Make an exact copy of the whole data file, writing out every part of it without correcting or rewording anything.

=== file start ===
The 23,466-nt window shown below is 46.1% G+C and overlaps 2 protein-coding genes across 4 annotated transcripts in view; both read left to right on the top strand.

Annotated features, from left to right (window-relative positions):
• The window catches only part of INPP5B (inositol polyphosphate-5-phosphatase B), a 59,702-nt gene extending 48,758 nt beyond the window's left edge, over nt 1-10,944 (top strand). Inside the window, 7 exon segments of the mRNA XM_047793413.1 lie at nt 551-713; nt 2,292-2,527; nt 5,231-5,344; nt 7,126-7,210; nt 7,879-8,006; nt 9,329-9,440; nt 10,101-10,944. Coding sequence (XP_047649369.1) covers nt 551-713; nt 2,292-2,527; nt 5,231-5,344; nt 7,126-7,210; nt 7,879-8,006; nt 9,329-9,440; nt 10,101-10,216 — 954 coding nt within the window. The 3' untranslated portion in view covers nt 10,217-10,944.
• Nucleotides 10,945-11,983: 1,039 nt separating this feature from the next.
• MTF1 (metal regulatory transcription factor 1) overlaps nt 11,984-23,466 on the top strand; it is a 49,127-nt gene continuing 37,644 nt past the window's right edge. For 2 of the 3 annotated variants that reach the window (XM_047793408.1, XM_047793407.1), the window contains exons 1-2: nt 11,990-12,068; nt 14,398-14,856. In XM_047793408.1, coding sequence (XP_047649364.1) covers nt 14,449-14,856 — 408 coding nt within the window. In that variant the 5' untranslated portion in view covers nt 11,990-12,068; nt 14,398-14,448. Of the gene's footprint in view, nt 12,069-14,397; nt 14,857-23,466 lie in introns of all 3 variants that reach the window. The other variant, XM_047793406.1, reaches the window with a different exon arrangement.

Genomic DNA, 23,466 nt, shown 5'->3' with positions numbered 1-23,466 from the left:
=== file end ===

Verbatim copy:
The 23,466-nt window shown below is 46.1% G+C and overlaps 2 protein-coding genes across 4 annotated transcripts in view; both read left to right on the top strand.

Annotated features, from left to right (window-relative positions):
• The window catches only part of INPP5B (inositol polyphosphate-5-phosphatase B), a 59,702-nt gene extending 48,758 nt beyond the window's left edge, over nt 1-10,944 (top strand). Inside the window, 7 exon segments of the mRNA XM_047793413.1 lie at nt 551-713; nt 2,292-2,527; nt 5,231-5,344; nt 7,126-7,210; nt 7,879-8,006; nt 9,329-9,440; nt 10,101-10,944. Coding sequence (XP_047649369.1) covers nt 551-713; nt 2,292-2,527; nt 5,231-5,344; nt 7,126-7,210; nt 7,879-8,006; nt 9,329-9,440; nt 10,101-10,216 — 954 coding nt within the window. The 3' untranslated portion in view covers nt 10,217-10,944.
• Nucleotides 10,945-11,983: 1,039 nt separating this feature from the next.
• MTF1 (metal regulatory transcription factor 1) overlaps nt 11,984-23,466 on the top strand; it is a 49,127-nt gene continuing 37,644 nt past the window's right edge. For 2 of the 3 annotated variants that reach the window (XM_047793408.1, XM_047793407.1), the window contains exons 1-2: nt 11,990-12,068; nt 14,398-14,856. In XM_047793408.1, coding sequence (XP_047649364.1) covers nt 14,449-14,856 — 408 coding nt within the window. In that variant the 5' untranslated portion in view covers nt 11,990-12,068; nt 14,398-14,448. Of the gene's footprint in view, nt 12,069-14,397; nt 14,857-23,466 lie in introns of all 3 variants that reach the window. The other variant, XM_047793406.1, reaches the window with a different exon arrangement.

Genomic DNA, 23,466 nt, shown 5'->3' with positions numbered 1-23,466 from the left: